Meanwhile, the legislature seems unable to get its stuff together to offer any sort of plan, though a majority of legislators appear to believe the budget needs some serious cutting (not just the Walker sham) and a super-majority, which would be needed to open the vault of the permanent fund, seems ready to tap fund earnings — if, and here is where it gets sticky, if the majority doesn’t cut the budget by much.

All of which looks makes it look like the budgetary process could be headed into another
stalemate that results in legislators spending months arguing without doing anything.

How the hell did we get here?

Well let’s go back to the beginning to consider what the permanent fund didn’t do. It didn’t get enough money out of the hands of lawmakers, be they Democrat, Republican or Libertarian. Yes, this state once has had some Libertarian lawmakers; they joined the spending binge, too.

IF THEY HAVE IT, THEY WILL SPEND IT

Hamstringing government spending was one of two original intents of the permanent fund. The other was to save money for the future when the oil runs out, and it will run out.

Alaskans did best in the savings department. The permanent fund is now sitting on almost $50 billion. Give lawmakers past and present a little credit for that.

The other goal, stopping the almost inevitable growth of government? Well, all those politicians who like to trot out their conservative credentials didn’t do too well when it actually came to acting conservatively.

Alaskans today spend more than $15,000 per person on state government. Maybe that doesn’t sound like much to you. But think about it.

The cost of government to the average family of four in this state is more than $60,000.
Has your family got the money to pay a $60,000 per year income tax to keep this cruise ship afloat?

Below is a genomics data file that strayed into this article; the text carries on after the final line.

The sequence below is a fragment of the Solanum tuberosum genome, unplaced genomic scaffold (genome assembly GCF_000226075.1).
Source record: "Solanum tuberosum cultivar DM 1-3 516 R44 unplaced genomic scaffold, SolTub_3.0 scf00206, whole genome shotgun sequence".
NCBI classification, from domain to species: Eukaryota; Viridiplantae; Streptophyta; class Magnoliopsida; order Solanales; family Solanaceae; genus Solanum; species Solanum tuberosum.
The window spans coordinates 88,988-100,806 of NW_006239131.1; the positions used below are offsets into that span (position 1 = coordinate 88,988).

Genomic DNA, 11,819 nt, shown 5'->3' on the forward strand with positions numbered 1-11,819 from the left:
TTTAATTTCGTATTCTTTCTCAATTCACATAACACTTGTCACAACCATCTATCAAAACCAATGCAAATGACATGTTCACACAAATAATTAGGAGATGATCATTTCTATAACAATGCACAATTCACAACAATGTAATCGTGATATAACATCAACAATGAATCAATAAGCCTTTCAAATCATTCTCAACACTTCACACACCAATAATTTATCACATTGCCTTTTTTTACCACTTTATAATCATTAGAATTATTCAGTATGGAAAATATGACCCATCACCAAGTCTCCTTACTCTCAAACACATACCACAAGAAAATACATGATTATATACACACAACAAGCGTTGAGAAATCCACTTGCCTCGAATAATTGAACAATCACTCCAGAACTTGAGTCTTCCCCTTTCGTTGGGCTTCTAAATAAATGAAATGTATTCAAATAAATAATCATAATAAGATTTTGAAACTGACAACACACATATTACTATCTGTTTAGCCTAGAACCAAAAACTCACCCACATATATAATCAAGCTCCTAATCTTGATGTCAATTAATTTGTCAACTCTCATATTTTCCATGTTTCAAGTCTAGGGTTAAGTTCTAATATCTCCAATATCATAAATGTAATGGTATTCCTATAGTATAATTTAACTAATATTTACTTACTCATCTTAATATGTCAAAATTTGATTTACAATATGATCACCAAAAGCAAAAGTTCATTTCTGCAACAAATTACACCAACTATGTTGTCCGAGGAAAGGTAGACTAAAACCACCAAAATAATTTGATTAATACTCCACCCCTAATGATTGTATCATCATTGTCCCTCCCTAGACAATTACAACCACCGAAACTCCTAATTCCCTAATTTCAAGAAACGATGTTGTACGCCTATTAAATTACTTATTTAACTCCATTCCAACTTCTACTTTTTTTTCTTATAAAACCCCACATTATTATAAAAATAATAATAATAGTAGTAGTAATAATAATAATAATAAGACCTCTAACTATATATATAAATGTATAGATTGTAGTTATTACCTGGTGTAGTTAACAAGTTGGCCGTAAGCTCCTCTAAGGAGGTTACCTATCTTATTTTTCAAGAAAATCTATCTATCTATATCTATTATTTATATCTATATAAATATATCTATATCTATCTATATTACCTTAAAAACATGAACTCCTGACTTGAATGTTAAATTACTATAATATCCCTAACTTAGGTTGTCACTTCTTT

Mine certainly doesn’t. And it’s pretty clear that in states where people pay taxes instead of feasting on the golden eggs of the energy industry, nobody pays this much money. Alaskans spend five times as much on government as Nevadans, who also call themselves conservative and seem to have a stronger claim to that title than Alaskans.

Alaskans spend spend almost twice as much on government as people in Massachusetts. Yes, Massachusetts, the state considered the most liberal in the nation. Massachusetts spends a little more than the national average. Alaska spends more than twice the national average.

This is the harsh reality.

IT’S NOT ABOUT BOONDOGGLES

Our financial problem is not about past boondoggles, either. Yes, those wasted money, but that money was there and gone. We weren’t committed to spending money year after year after year. I am so tired of hearing Alaska’s financial problems being blamed on boondoggles that I could scream.

We should be so lucky as to have this as the problem. You can walk away from a boondoggle and be done with it.

Ask BP about this, or Shell. BP spent nearly a billion dollars on the Liberty oil rig, which was set to drill the longest directionally drilled well in history. Then the company decided the drill project was too risky, cut its losses and walked away.  Shell, as Alaskans know too well, abandoned the North’s next great oil hope in the Chukchi sea last year after spending more than $7 billion on oil exploration.